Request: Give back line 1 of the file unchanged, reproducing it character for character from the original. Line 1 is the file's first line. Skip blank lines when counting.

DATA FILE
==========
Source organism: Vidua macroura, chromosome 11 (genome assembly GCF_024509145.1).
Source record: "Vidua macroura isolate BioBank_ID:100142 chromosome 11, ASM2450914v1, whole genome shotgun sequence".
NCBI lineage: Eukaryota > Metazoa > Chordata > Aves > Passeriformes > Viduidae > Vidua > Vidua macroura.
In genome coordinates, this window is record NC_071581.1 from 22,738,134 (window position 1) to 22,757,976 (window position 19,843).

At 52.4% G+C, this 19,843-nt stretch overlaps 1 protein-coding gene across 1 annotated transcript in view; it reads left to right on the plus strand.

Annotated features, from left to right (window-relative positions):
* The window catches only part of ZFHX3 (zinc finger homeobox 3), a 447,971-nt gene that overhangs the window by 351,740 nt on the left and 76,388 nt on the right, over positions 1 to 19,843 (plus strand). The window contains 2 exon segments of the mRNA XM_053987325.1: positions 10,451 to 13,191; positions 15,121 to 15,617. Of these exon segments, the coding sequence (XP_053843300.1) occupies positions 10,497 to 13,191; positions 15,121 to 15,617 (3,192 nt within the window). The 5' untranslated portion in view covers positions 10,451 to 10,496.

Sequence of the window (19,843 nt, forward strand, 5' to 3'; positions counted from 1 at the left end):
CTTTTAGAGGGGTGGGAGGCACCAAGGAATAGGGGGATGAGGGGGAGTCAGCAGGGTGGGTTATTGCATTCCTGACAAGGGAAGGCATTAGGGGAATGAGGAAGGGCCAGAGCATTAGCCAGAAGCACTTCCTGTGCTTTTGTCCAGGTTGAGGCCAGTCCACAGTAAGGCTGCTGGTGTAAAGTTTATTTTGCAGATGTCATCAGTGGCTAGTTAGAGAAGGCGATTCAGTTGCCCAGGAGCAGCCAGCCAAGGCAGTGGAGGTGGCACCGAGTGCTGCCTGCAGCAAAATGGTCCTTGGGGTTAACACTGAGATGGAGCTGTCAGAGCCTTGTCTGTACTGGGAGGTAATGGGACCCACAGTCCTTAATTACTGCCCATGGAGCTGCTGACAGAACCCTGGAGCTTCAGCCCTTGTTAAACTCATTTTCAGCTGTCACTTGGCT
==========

Source organism: Vidua macroura, chromosome 11 (genome assembly GCF_024509145.1).